The Serious Fraud Office leads the charge on Rolls-Royce’s multi-jurisdictional bribery settlement; the FDA releases new draft guidance; and a new transparency law is on the way in Maine.
While most obscure, strange, and funny “holidays” may be dismissed as whimsy, and fodder for creative water cooler conversations, Chocolate Cake Day is one that we here at the News in Review celebrate with vigor and enthusiasm. From Devil’s Food to Black Forest, we look forward to marking the occasion with more than one variation on theme. In fact, why not just make a weekend of it? Meanwhile, if a day dedicated to the splendors of chocolate cake isn’t sweet enough for you, we offer a delectable morsel of a different type, with this edition of the Compliance News in Review.
Rolls-Royce is getting its just desserts on three continents. The company recently entered into a $800 million multi-jurisdictional settlement with the UK’s Serious Fraud Office (SFO), the Department of Justice (DOJ) in the U.S. and Brazil’s Ministério Público Federal, to resolve charges it paid bribes to foreign officials in Eastern Europe, the Middle East, South America and Asia. In a twist on the usual tale, the SFO, not the DOJ was the agency spearheading the investigation. In addition to the financial penalties paid to each country, Rolls-Royce entered into deferred prosecution agreements with the U.K. and US governments, and a leniency agreement with Brazil.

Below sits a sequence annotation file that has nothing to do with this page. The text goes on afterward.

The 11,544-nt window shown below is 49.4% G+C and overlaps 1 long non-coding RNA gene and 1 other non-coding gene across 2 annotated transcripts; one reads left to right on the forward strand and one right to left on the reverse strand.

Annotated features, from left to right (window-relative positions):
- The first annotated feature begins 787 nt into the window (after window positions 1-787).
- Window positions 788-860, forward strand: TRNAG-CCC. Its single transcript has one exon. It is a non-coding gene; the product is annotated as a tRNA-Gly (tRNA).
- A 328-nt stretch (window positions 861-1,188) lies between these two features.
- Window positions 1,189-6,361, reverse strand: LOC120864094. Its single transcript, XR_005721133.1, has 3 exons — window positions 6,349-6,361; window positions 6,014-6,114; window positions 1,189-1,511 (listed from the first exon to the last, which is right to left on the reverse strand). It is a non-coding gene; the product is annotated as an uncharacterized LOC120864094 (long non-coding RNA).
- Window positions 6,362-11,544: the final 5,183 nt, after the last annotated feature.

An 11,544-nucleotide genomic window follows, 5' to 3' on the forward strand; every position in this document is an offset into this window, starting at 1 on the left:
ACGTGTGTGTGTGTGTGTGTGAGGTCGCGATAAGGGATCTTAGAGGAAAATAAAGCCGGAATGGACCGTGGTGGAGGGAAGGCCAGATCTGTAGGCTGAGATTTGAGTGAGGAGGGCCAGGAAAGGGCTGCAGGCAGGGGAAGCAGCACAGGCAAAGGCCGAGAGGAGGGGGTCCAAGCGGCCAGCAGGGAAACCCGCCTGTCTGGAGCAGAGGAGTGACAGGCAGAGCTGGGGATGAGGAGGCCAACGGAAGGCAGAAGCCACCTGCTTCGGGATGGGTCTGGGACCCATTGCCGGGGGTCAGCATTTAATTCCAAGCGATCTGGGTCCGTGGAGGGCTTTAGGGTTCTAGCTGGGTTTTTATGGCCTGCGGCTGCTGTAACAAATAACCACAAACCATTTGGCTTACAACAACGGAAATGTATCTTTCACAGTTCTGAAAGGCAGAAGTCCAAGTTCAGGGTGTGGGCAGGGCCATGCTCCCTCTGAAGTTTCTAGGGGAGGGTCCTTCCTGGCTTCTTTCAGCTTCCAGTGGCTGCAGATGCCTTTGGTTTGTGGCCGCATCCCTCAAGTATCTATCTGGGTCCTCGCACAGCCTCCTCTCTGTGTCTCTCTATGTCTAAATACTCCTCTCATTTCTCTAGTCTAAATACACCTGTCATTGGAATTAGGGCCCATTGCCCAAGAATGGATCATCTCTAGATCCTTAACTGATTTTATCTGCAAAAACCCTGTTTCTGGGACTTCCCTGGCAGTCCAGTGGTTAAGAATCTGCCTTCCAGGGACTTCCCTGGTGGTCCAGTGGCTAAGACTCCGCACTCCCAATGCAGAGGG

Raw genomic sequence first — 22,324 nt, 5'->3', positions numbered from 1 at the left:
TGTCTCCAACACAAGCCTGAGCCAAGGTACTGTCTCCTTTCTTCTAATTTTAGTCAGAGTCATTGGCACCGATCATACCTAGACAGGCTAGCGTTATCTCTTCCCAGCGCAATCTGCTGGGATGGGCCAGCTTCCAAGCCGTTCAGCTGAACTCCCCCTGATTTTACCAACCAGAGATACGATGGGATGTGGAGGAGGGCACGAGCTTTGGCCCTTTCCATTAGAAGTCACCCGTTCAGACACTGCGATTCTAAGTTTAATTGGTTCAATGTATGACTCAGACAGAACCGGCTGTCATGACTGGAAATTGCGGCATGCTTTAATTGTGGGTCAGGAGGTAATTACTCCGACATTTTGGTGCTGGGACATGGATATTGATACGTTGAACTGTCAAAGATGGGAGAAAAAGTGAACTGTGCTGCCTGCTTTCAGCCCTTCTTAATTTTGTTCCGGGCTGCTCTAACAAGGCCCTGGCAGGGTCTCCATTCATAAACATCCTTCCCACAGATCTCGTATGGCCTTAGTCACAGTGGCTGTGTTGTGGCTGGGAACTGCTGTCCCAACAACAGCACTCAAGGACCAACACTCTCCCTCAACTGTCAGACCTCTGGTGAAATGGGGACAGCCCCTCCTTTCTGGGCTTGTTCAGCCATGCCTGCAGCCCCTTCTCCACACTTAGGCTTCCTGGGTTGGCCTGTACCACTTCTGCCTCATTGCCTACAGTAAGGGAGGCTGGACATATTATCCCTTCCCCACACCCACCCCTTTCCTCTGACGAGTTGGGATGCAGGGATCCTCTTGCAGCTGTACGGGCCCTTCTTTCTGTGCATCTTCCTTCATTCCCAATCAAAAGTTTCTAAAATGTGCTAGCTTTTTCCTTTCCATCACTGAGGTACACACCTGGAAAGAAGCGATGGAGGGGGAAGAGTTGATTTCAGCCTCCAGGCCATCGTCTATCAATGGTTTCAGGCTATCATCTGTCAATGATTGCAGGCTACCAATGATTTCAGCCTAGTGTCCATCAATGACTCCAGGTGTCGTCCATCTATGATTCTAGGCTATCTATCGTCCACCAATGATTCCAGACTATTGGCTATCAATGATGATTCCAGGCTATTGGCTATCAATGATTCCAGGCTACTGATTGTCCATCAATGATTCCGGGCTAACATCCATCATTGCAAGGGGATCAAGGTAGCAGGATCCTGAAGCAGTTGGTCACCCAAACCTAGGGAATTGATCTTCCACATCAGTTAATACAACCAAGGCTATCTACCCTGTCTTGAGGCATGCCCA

The FDA is working on a new recipe for sharing healthcare economic information (HCEI). The agency released draft guidance for the sharing of HCEI with payors, formulary committees and similar entities. The guidance includes questions and answers about sharing HCEI related to investigational products with payors. The comment period for the draft guidance began January 17 and will remain open for 90 days.
On the state level, a legislator in Maine read a newspaper report about the increase in promotional spending by companies that manufacture opiods, and decided to introduce a law intended to curtail gifts from the industry to physicians. The language in the bill is based on the Minnesota gift prohibition law
Anticorruption efforts around the world are moving full steam ahead in 2017 and the fact that the SFO is spearheading investigational efforts presents a new twist. We don’t know yet if this is the start of a new trend, but we do know the SFO has the means to investigate and resolve large cases like the one with Rolls-Royce. Since the passage of the UK Bribery Act in 2011, the news around potential investigations has been quiet, but that is clearly changing. Like the U.S. Foreign Corrupt Practices Act, the UK Bribery Act has a wide reach.
Now is the time to review the training components of your anticorruption program to ensure employees, vendors and other third parties are being trained regularly about bribery laws and your company’s policies. Is that training engaging and based on real-world scenarios? Is deployment spaced over time to maximize effectiveness and retention? Have you mixed in smaller, more-focused micro-learning to reinforce topics like “identifying red flags?” Taking proactive steps now will strengthen help reduce risk and strengthen your culture around the globe for years to come.
With that, we put the wraps on this tasty edition of the Compliance News in Review. Until next time, we say, “let them (and us) eat cake!”
Thanks for reading and have a great weekend!